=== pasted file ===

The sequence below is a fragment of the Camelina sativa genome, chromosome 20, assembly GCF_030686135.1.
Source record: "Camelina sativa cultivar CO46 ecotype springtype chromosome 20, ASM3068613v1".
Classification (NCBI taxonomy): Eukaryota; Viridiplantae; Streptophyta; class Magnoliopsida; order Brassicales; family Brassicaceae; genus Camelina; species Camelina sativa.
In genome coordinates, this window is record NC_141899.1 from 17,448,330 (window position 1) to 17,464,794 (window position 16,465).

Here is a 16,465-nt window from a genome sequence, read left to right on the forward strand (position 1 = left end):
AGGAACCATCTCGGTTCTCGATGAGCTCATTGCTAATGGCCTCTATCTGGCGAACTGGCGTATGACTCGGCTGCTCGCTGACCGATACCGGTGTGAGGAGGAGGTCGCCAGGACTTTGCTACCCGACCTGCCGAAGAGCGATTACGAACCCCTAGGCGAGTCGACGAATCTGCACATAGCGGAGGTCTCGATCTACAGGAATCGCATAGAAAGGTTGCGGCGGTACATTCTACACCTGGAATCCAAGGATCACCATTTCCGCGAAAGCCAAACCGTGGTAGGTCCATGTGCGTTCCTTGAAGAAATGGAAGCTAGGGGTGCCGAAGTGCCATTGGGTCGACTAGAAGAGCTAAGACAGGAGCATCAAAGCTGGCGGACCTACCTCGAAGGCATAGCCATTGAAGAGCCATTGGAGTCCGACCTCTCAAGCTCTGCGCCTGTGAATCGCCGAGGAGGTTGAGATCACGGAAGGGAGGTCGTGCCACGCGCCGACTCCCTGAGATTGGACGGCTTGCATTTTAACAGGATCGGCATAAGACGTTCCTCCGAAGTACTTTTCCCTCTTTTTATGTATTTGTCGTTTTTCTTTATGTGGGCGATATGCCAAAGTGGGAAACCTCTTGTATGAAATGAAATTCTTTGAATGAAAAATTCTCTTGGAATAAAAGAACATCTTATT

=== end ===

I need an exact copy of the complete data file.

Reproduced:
The sequence below is a fragment of the Camelina sativa genome, chromosome 20, assembly GCF_030686135.1.
Source record: "Camelina sativa cultivar CO46 ecotype springtype chromosome 20, ASM3068613v1".
Classification (NCBI taxonomy): Eukaryota; Viridiplantae; Streptophyta; class Magnoliopsida; order Brassicales; family Brassicaceae; genus Camelina; species Camelina sativa.
In genome coordinates, this window is record NC_141899.1 from 17,448,330 (window position 1) to 17,464,794 (window position 16,465).

Here is a 16,465-nt window from a genome sequence, read left to right on the forward strand (position 1 = left end):
AGGAACCATCTCGGTTCTCGATGAGCTCATTGCTAATGGCCTCTATCTGGCGAACTGGCGTATGACTCGGCTGCTCGCTGACCGATACCGGTGTGAGGAGGAGGTCGCCAGGACTTTGCTACCCGACCTGCCGAAGAGCGATTACGAACCCCTAGGCGAGTCGACGAATCTGCACATAGCGGAGGTCTCGATCTACAGGAATCGCATAGAAAGGTTGCGGCGGTACATTCTACACCTGGAATCCAAGGATCACCATTTCCGCGAAAGCCAAACCGTGGTAGGTCCATGTGCGTTCCTTGAAGAAATGGAAGCTAGGGGTGCCGAAGTGCCATTGGGTCGACTAGAAGAGCTAAGACAGGAGCATCAAAGCTGGCGGACCTACCTCGAAGGCATAGCCATTGAAGAGCCATTGGAGTCCGACCTCTCAAGCTCTGCGCCTGTGAATCGCCGAGGAGGTTGAGATCACGGAAGGGAGGTCGTGCCACGCGCCGACTCCCTGAGATTGGACGGCTTGCATTTTAACAGGATCGGCATAAGACGTTCCTCCGAAGTACTTTTCCCTCTTTTTATGTATTTGTCGTTTTTCTTTATGTGGGCGATATGCCAAAGTGGGAAACCTCTTGTATGAAATGAAATTCTTTGAATGAAAAATTCTCTTGGAATAAAAGAACATCTTATT